I often find myself in the situation where a student will tune their guitar so it’s ‘good enough’. I’ll have to get them to do it again because I can’t stand listening to a guitar that’s not quite in tune for the whole lesson. This is because I’ve spent years developing my ear and learning what each string should sound like. When I listen to a song I don’t just hear ‘the song’, rather I recognise each part of the beat, each note in a chord, and understand how it’s been played on the instrument. I’ve learned to hear all this the same way you begin to recognise words when someone is speaking a foreign language. Learning to listen like this changes the way you enjoy music. It becomes more alive, more immersive and vibrant. It’s like sound in 3D.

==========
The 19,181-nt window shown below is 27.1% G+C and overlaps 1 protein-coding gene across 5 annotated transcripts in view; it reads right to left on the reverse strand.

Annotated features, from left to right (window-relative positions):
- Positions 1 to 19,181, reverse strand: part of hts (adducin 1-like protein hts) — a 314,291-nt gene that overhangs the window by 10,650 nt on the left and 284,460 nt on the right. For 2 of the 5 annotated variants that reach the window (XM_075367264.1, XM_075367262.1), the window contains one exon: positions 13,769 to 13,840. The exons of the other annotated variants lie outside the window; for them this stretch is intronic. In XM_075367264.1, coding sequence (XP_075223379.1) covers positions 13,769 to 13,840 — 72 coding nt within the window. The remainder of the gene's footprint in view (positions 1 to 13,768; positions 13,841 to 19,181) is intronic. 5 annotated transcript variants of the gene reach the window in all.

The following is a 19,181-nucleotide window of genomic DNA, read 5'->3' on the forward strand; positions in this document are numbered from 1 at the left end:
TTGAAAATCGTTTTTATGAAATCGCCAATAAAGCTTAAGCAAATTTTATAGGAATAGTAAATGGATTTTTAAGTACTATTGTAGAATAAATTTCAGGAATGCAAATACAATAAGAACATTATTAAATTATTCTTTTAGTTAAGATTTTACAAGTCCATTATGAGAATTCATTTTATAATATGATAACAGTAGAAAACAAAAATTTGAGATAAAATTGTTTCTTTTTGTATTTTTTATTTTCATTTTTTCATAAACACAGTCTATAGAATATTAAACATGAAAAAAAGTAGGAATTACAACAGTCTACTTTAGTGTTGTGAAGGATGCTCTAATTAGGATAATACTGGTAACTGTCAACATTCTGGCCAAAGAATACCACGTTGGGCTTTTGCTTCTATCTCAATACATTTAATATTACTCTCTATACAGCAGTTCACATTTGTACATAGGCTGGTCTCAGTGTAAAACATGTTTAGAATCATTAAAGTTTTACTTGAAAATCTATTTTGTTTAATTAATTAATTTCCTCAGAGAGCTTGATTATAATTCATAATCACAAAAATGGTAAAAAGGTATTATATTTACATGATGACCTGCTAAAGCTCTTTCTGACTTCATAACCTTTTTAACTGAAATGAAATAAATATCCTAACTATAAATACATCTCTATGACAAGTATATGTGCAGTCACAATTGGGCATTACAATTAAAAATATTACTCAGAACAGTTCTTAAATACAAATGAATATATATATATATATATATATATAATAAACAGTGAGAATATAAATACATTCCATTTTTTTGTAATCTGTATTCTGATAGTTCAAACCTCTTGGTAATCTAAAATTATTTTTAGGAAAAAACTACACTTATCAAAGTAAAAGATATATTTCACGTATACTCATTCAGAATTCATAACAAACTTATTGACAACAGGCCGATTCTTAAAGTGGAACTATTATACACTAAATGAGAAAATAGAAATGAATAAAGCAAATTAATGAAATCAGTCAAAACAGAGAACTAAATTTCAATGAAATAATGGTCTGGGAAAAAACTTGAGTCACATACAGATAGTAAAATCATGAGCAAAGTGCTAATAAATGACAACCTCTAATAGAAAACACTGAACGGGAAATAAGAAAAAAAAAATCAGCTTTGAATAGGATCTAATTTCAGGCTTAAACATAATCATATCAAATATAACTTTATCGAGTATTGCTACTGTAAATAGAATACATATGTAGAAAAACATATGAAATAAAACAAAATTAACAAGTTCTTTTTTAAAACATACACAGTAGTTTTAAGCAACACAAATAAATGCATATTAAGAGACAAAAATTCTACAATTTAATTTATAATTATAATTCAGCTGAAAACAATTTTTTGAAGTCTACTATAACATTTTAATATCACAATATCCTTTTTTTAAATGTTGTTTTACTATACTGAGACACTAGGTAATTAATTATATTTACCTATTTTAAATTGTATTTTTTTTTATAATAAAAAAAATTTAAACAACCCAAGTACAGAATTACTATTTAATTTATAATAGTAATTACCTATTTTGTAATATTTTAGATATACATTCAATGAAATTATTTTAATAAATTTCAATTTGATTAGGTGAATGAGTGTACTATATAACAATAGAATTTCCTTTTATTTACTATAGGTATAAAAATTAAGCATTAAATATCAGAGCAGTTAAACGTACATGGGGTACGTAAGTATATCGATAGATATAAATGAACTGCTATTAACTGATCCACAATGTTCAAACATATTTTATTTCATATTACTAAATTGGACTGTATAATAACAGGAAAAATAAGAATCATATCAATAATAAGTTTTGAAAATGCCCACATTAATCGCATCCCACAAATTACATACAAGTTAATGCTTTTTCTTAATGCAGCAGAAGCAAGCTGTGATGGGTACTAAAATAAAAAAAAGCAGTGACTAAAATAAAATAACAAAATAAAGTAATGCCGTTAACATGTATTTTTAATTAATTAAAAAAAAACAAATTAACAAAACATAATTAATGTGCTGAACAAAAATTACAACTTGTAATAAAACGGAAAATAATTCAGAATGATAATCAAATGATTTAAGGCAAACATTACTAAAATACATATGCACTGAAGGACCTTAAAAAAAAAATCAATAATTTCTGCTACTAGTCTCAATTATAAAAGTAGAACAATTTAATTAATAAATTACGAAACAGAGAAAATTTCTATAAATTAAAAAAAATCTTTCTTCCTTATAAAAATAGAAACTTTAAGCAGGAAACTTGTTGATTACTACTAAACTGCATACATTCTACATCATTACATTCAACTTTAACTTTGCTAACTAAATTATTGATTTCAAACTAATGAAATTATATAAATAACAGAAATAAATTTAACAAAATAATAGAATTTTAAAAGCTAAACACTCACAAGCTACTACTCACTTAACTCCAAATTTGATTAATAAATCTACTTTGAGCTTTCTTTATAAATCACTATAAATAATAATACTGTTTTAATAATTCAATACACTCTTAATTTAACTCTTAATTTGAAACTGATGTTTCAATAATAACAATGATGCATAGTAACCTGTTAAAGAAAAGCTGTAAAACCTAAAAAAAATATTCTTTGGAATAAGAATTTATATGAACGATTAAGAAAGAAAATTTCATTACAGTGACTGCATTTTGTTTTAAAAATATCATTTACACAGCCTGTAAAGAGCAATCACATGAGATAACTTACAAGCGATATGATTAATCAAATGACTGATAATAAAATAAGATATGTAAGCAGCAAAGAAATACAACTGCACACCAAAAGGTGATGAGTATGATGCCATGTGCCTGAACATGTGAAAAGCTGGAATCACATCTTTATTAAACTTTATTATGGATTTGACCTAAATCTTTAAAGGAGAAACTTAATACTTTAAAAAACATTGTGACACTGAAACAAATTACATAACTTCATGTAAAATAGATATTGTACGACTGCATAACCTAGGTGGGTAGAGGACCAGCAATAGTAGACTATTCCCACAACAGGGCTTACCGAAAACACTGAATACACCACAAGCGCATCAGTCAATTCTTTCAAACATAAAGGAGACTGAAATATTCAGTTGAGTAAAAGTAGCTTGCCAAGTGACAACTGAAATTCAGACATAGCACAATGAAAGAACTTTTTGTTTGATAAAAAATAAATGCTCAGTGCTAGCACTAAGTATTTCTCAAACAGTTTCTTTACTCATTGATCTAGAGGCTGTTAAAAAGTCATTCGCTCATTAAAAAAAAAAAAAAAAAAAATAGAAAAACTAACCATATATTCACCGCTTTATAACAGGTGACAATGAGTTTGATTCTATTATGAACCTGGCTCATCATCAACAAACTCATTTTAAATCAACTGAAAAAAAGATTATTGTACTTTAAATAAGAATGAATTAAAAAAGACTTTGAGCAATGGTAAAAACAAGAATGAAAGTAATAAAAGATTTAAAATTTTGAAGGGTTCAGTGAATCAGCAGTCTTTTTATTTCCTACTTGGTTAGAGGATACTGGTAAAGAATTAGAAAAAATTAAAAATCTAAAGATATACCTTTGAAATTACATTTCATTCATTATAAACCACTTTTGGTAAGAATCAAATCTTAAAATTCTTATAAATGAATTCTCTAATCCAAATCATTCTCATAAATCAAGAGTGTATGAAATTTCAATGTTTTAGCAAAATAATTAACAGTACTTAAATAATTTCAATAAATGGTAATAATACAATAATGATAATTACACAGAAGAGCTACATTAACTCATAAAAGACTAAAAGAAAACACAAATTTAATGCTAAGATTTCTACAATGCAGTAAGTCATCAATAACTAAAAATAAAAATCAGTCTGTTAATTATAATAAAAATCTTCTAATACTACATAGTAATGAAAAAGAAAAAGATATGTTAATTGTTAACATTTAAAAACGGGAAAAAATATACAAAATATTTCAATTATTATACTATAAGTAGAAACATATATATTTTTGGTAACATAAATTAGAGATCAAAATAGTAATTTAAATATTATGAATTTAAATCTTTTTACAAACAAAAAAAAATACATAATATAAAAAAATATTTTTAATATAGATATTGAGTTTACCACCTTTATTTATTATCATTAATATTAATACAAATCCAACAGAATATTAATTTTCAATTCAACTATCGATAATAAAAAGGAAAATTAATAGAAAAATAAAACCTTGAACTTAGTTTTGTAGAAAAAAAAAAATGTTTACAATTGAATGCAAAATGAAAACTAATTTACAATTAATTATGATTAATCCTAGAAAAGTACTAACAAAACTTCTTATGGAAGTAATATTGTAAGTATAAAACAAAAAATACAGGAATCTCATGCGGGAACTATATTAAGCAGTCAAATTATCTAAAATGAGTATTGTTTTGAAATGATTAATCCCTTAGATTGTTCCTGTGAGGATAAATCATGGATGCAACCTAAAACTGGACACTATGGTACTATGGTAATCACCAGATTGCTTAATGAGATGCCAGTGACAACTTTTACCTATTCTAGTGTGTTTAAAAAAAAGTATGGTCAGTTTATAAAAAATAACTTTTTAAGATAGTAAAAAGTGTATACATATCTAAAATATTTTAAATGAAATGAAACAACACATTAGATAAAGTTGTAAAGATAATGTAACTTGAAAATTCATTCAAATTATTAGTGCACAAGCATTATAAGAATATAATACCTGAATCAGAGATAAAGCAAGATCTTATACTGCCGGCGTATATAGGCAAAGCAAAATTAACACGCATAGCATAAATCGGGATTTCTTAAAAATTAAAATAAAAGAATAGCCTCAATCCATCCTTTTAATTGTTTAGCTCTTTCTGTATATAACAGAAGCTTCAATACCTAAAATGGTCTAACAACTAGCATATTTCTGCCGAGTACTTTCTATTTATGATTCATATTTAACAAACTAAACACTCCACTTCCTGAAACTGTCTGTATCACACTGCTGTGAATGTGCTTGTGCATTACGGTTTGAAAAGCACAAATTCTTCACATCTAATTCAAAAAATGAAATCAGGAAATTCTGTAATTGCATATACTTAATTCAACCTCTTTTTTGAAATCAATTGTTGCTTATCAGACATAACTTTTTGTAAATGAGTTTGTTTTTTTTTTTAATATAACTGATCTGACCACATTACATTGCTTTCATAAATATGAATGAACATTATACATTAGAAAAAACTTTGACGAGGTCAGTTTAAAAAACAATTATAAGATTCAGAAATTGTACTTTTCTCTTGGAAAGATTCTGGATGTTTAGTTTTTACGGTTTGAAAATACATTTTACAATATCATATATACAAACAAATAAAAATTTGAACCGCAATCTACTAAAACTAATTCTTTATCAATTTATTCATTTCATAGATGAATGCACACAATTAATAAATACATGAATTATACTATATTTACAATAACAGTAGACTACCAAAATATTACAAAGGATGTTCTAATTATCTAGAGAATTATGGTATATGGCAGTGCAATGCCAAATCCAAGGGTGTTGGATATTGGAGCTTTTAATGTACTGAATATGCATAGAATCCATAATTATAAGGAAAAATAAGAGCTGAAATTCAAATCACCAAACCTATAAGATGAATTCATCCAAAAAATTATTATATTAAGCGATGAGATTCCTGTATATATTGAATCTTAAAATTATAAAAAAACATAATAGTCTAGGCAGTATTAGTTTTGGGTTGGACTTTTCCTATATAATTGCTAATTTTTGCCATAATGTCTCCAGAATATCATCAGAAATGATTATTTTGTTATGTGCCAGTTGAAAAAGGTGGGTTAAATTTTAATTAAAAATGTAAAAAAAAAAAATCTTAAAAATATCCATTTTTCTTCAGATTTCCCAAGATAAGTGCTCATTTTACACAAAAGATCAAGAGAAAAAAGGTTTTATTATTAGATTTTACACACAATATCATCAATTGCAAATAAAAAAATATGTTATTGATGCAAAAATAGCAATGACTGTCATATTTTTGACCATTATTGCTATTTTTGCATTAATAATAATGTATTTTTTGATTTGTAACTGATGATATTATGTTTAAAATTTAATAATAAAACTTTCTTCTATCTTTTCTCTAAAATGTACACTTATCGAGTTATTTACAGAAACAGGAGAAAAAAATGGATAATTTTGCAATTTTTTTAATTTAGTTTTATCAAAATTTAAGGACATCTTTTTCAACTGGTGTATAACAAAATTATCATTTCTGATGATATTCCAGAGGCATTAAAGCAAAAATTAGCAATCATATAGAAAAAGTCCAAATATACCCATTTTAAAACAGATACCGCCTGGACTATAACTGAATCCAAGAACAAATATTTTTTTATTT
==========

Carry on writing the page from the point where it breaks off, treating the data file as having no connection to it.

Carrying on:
Learning music teaches you confidence
The average person will spend about 13 years of their life listening to music.
Confident people have more fun. Why? Because they are not afraid to step out and embrace life. They make more friends and grab opportunities as they pass by. Jumping on stage with your instrument and playing for other people can be an extremely nerve-racking experience, but it gets easier the more you do it. Confident people still get nervous, but they’ve already made mistakes in front of other people and realised that it’s not the end of the world. They are secure in their skills and have learnt to sit back, do what they do, and have fun.
Learning music teaches you discipline, time management and organisation
Practicing music is a commitment. If you buy the instrument, go to lessons, but don’t practice the skills during the week, you’ll probably make some progress. But not much progress. You’ll get frustrated and give up because it seems like hard work. It’s like showing up to an exam without doing any study. You’re probably not going to have a good time.